20 Places to Find a Plot for Your Novel

Most would-be novelists spend too much time thinking about writing and tire themselves out by the time it comes time to actually write. I know I’m guilty of doing that. Why? Lots of reasons!

7 things to do that are more fun than actually writing

  1. Thinking about writing
  1. Talking about writing
  1. Reading How-to books and blog posts about writing
  1. Making Pinterest boards for inspiration
  1. Rereading your favorite books for inspiration
  1. Watching films in the genre you want to write to drum up ideas
  1. Napping…because you’re hoping to dream the perfect storyline like Stephenie Meyer did with Twilight

You get the point! There are all sorts of things (mostly) related to writing that can eat up time and distract you from starting (or finishing) your manuscript. But these things really are avoidance techniques. We put off writing because we’re lazy or afraid of failure or “not in the mood” to write, or for whatever excuse we tell ourselves. So, in cases like this, what do we need? Inspiration!

20 Great Places to Find Plot Ideas for Your Novel

  1. Make a list of the most interesting things that have ever happened to you and see if there’s a story there somewhere. You can twist and embellish the details to make it more interesting. No one cares. You’re simply using the memory as a foundation for your story.
  1. Read old love letters. If you don’t have any, read your parents’ letters. If they don’t have any, and no one you know does, there are plenty of them posted online. Here’s one example of some of the best love letters you’ll ever read. Surely, you can draw inspiration from one of these!
  1. Look through your high school yearbooks. The hair! The trends that are no longer cool (were they ever?)! Your archnemesis! I’m going to go out on a limb and say, there’s a story somewhere in those pages! Even if it’s one you have to rewrite to be juicier, more relevant, or to have a better ending!
  1. Ask the couples you know how they met. Think of When Harry Met Sally. Invite the couples you know to lunch or for coffee, or heck, go to their house and ask them to sit on their sofa, and tell you all about how they met.
  1. Make a list of your favorite books or movies in the genre you’re interested in writing. Could you create a mash-up from 2 or 3 of these? Imagine the romance in Love Actually, with the fear in a slasher film such as Friday the 13th. Mash them up, and you might get a pretty interesting premise!
  1. Read some famous (or not famous) poems and see if any of them inspire an idea for a full-length novel. For example, Edgar Allan Poe’s The Raven, could be written into a full-length novel, changing up a few things to get an original story. Instead of the raven haunting a lonely man, maybe change the raven into a scorned woman and the lonely man into a philandering husband. The heartbroken woman stages her death (maybe by making it look as if she jumped from The Golden Gate Bridge) and then “haunts” her no-good husband, making him think he’s being punished by his wife’s ghost for causing her suicide. Perhaps the man goes mad, finally freeing the woman! Very different than The Raven, but it was Poe’s poem that sparked the idea.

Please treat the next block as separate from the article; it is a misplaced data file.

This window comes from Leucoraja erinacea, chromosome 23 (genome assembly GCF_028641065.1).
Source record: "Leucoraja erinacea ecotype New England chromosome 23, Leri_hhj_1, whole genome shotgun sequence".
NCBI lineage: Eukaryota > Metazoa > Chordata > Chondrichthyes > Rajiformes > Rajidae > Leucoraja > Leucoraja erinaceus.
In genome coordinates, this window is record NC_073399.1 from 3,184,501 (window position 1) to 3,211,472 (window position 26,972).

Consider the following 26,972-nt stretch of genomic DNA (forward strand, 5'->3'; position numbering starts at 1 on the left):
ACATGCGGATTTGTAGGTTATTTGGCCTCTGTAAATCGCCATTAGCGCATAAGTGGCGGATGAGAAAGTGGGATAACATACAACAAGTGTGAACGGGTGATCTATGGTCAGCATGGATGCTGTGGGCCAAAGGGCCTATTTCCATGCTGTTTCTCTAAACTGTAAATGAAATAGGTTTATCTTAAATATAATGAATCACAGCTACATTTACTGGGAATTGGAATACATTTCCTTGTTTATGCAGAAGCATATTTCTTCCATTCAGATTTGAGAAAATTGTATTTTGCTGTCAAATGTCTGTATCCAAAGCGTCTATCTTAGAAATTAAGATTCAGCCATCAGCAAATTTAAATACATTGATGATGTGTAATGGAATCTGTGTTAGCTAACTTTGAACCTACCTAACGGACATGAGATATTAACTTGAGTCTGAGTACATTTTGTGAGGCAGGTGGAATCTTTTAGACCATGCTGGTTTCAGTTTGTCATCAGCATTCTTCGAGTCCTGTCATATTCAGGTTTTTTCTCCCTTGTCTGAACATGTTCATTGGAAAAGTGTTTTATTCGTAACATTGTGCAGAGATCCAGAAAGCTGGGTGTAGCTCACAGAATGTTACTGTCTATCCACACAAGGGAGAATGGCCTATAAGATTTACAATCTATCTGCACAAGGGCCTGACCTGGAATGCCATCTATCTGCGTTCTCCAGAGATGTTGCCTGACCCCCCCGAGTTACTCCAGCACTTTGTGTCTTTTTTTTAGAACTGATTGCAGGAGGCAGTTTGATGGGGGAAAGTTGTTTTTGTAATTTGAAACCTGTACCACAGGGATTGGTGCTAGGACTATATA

1. Pinpoint the theme of your novel first. What overarching message do you want to convey through your story? For example, if your theme is “Forgiveness is the gift you give yourself,” you could stop all other daydreaming and research on other types of stories. You can now focus solely on stories that revolve around forgiveness.
  1. Read the newspaper. You can always pick a general concept you want to write about, such as a missing woman. Then, type in “missing woman found” to get some ideas that will give you a complete plot to the story, like who took her, what he did with her, and if she made it home dead or alive. Gillian Flynn drew inspiration for the novel Gone Girl from the Laci Peterson case.
  1. People watch. Next time you see a homeless man, a teenager sitting next to you and texting at a red light, or a woman coming out of a hair salon with a big smile on her face, try to imagine what his or her story is. My husband and I get fast food or ice cream and sit in a parking lot watching people coming in and out of stores in the plaza. We take turns naming the person, explaining why he or she is out that day, what’s in their bag, and who they’re going home to that afternoon. It’s such fun, and always stirs story ideas!
  1. Think about your favorite events in history. Do any of them spark an idea for a historical fiction novel or even something original that you can squeeze from the event? Historical fiction writer, Marie Benedict, writes wonderful and fascinating stories based people like Albert Einstein’s wife and Agatha Christie. Benedict basically fills in the blanks in real people’s stories, like the time Agatha Christie went missing for 11 days. No one knows for sure what happened to Christie, so why not make it up? Sounds like a blast to me, and you already have somewhat of an audience because of the fame surrounding the original event or person. 
Order on Amazon